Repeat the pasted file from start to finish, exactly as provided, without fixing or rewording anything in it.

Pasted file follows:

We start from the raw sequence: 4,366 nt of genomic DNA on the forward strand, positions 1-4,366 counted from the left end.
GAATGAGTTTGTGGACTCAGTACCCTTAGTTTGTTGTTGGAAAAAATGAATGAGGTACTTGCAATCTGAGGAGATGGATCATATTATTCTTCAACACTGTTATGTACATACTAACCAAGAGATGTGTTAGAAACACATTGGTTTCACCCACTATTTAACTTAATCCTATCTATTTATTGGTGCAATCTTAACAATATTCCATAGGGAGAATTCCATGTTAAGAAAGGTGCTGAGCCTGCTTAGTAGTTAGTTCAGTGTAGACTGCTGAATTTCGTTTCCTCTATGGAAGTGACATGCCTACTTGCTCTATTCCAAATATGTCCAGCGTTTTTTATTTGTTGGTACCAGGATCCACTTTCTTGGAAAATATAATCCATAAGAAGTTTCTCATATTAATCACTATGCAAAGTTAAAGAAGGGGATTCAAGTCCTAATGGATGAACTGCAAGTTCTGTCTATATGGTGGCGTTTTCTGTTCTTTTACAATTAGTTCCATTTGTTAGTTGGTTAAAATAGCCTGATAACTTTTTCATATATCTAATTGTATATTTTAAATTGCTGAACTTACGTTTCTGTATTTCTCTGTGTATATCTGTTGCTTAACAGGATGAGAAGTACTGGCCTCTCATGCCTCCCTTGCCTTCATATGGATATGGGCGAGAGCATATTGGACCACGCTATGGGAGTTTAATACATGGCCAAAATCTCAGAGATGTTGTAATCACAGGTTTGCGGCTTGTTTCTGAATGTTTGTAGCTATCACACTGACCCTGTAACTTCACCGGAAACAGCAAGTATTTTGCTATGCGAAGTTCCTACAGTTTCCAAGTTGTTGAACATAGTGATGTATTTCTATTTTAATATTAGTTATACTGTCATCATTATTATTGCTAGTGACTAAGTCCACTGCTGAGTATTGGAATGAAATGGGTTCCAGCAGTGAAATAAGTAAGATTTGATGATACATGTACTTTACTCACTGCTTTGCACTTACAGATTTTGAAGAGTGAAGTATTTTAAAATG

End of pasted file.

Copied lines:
We start from the raw sequence: 4,366 nt of genomic DNA on the forward strand, positions 1-4,366 counted from the left end.
GAATGAGTTTGTGGACTCAGTACCCTTAGTTTGTTGTTGGAAAAAATGAATGAGGTACTTGCAATCTGAGGAGATGGATCATATTATTCTTCAACACTGTTATGTACATACTAACCAAGAGATGTGTTAGAAACACATTGGTTTCACCCACTATTTAACTTAATCCTATCTATTTATTGGTGCAATCTTAACAATATTCCATAGGGAGAATTCCATGTTAAGAAAGGTGCTGAGCCTGCTTAGTAGTTAGTTCAGTGTAGACTGCTGAATTTCGTTTCCTCTATGGAAGTGACATGCCTACTTGCTCTATTCCAAATATGTCCAGCGTTTTTTATTTGTTGGTACCAGGATCCACTTTCTTGGAAAATATAATCCATAAGAAGTTTCTCATATTAATCACTATGCAAAGTTAAAGAAGGGGATTCAAGTCCTAATGGATGAACTGCAAGTTCTGTCTATATGGTGGCGTTTTCTGTTCTTTTACAATTAGTTCCATTTGTTAGTTGGTTAAAATAGCCTGATAACTTTTTCATATATCTAATTGTATATTTTAAATTGCTGAACTTACGTTTCTGTATTTCTCTGTGTATATCTGTTGCTTAACAGGATGAGAAGTACTGGCCTCTCATGCCTCCCTTGCCTTCATATGGATATGGGCGAGAGCATATTGGACCACGCTATGGGAGTTTAATACATGGCCAAAATCTCAGAGATGTTGTAATCACAGGTTTGCGGCTTGTTTCTGAATGTTTGTAGCTATCACACTGACCCTGTAACTTCACCGGAAACAGCAAGTATTTTGCTATGCGAAGTTCCTACAGTTTCCAAGTTGTTGAACATAGTGATGTATTTCTATTTTAATATTAGTTATACTGTCATCATTATTATTGCTAGTGACTAAGTCCACTGCTGAGTATTGGAATGAAATGGGTTCCAGCAGTGAAATAAGTAAGATTTGATGATACATGTACTTTACTCACTGCTTTGCACTTACAGATTTTGAAGAGTGAAGTATTTTAAAATG